Robert Patton's LURID SPLENDOR: American Journalists and the "Little Wars" in Europe Between 1867-1887, recounting the stories of the often forgotten bloody battles fought in Europe near the turn of the century while America was in the midst of Reconstruction, portraying the reporters who covered these wars -- from the original Forbes (a Scottish journalist) to Florence Nightingale's work in the Crimea -- and concluding with Europe's entry into the Belle Epoque as we were preparing for the Spanish-American War, again to Vicky Wilson at Pantheon, for publication in spring 2009, by Harvey Klinger at Harvey Klinger (NA).


WNBA star and three-time Olympic gold medalist Lisa Leslie's inspiring autobiography DON'T LET THE LIPSTICK FOOL YOU, an uplifting memoir profiling the author's personal and professional life, to Selena James at Dafina, with Rakia Clark editing, in a pre-empt, for publication in May 2008, by Frank R. Scatoni at Venture Literary (NA)

Claire Lewis's EXPOSED: Confessions of a Wedding Photographer, the humorous, outrageous, yet touching memoir about this tension-fraught ritual, to Toni Plummer at Thomas Dunne Books, by Andrea Somberg at Harvey Klinger (NA).

Angela Balcita's MOONFACE, based on the author's recent Modern Love column, about finding herself in a body not truly her own, marrying the man who gave her his kidney, and learning how the intersection of science, faith and humor impacts how we deal with life challenges, to Rakesh Satyal at Harper Perrenial, by Daniel Lazar at Writers House (world English).


Co-captains Andy Hillstrand and Johnathan Hillstrand (featured on Discovery Channel's series Deadliest Catch) with Malcolm MacPherson's (Robert's Ridge) TIME BANDIT, chronicling the lives and adrenalin-laced adventures of these lifelong Bering Sea fishermen, a career considered one of the most dangerous in the world, to Will Murphy for publication by Ballantine in May 2008, by Alan Nevins and Mindy Stone at The Firm (world).

Author of Governor General's Award-winner THE GOLDEN SPRUCE, John Vaillant's TIGER HUNTING, about Siberian tigers, some men made desperate by the collapse of the Russian economy, and the terrifying encounters that result, to Andrew Miller at Knopf, by Stuart Krichevsky at the Stuart Krichevsky Agency (US).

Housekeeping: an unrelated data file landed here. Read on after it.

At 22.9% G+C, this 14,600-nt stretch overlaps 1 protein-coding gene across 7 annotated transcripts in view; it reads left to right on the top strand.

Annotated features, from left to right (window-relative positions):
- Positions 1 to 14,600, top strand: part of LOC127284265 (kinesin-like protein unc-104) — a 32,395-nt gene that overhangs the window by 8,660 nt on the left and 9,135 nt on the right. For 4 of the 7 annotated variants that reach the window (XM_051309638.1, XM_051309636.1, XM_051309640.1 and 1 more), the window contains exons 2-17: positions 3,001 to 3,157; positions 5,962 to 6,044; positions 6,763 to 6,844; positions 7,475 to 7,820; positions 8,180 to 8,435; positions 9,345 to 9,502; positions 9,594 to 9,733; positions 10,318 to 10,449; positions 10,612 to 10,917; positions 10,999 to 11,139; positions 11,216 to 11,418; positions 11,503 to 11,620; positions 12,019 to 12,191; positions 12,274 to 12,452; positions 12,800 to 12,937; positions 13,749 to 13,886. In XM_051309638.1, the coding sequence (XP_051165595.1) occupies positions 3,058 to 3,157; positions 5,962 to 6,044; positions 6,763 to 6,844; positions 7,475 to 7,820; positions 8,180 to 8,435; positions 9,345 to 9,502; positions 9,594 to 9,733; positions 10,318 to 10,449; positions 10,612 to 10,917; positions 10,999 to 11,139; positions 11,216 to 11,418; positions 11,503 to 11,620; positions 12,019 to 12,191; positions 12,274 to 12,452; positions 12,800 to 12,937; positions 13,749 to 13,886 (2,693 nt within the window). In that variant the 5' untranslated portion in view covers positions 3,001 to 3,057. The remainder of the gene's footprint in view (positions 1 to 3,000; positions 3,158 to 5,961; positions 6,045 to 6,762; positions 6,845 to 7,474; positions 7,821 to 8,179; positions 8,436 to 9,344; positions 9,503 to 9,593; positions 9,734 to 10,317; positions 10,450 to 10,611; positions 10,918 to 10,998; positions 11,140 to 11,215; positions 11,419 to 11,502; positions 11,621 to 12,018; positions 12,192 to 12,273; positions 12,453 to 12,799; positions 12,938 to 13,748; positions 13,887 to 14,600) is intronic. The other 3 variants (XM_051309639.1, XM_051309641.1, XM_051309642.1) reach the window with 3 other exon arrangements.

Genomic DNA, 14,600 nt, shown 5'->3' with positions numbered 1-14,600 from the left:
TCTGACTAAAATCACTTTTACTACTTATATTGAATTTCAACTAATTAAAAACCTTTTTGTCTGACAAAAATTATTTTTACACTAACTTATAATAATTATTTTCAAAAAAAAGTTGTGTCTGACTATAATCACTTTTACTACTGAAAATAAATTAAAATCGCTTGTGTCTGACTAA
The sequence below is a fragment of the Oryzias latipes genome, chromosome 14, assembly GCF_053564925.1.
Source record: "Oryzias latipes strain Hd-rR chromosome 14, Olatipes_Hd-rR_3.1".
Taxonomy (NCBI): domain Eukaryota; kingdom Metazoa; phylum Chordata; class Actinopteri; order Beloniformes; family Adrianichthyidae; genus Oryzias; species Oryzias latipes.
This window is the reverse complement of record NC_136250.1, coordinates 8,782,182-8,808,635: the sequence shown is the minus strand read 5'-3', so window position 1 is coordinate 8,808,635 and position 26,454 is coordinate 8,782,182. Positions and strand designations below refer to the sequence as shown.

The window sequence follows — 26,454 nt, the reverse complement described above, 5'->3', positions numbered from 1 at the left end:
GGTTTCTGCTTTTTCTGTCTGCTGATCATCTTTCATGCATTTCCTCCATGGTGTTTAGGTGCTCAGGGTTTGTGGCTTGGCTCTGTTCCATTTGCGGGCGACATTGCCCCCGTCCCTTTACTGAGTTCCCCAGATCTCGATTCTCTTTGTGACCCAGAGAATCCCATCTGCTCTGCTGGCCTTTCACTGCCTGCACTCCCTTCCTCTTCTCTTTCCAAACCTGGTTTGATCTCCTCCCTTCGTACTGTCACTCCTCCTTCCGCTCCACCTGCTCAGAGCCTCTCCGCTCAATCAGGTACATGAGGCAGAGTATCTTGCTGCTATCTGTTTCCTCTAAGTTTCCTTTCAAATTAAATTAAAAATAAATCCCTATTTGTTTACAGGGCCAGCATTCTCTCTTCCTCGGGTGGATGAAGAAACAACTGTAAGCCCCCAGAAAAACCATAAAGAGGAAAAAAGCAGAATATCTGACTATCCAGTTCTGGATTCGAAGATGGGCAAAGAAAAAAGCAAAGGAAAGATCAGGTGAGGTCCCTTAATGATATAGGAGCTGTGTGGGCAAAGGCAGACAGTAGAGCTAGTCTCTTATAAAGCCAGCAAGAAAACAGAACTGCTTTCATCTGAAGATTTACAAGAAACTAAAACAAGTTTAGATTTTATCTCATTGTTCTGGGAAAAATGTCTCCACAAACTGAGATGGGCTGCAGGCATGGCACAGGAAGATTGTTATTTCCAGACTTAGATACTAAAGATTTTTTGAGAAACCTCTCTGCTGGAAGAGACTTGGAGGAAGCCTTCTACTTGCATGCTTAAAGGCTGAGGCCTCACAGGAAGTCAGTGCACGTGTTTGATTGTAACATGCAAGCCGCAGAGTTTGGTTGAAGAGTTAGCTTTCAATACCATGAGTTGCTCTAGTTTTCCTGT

Canadian rights to Louise Dennys at Knopf Canada; German rights to Karl Blessing Verlag, by Andrew Nurnberg at Andrew Nurnberg Associates on behalf of the Stuart Krichevsky Agency.


From WaPo on Cheney to Star Wars fan...

From American Progress:

Think Fast

In its forth and final installment on the influence and power of Dick Cheney, the Washington Post details the Vice President's quiet control over energy and environmental laws. Paul Hoffman, a Cheney appointee at the Interior Department, explained, "His genius is that he builds networks and puts the right people in the right places, and then trusts them to make well-informed decisions that comport with his overall vision."

The number of adults without health insurance jumped by 2 million from 2005 to 2006, according to a new report by the U.S. Centers for Disease Control and Prevention.

"I would wish him well, and ask him to please bring the troops (in Iraq) home," said SiCKO filmmaker Michael Moore when asked what "one thing" he would like to say to President Bush.

"The United States has invested $19 billion to train and equip nearly 350,000 Iraqi soldiers and police since toppling Saddam Hussein, but the ability of those forces to provide security remains in doubt, according to the findings of a bipartisan congressional investigation to be released today."

500: Number of Christian families who have left the Dora district in Baghdad because of the "chaos." "The flight of Dora's Christians is an example of how the initial phase of the U.S. security crackdown here has failed to establish security and stop the sectarian 'cleansing' of Baghdad's neighborhoods."

Violence is surging against women in Afghanistan. While the "lives of Afghan women and girls have improved vastly since the 2001 fall of the Taliban...this month has seen a rising number of attempts to quash these advances with threats and violence."

The House Judiciary Committee held a hearing yesterday examining the legal basis for holding detainees at the Guantanamo Bay Naval Base. Lt. Cmdr. Charles Swift, the lawyer who prevailed in his argument in Hamdan that President Bush's military commissions were unconstitutional, told the committee, "Guantanamo is Uncle Sam's recruiting poster of jihadist recruitment."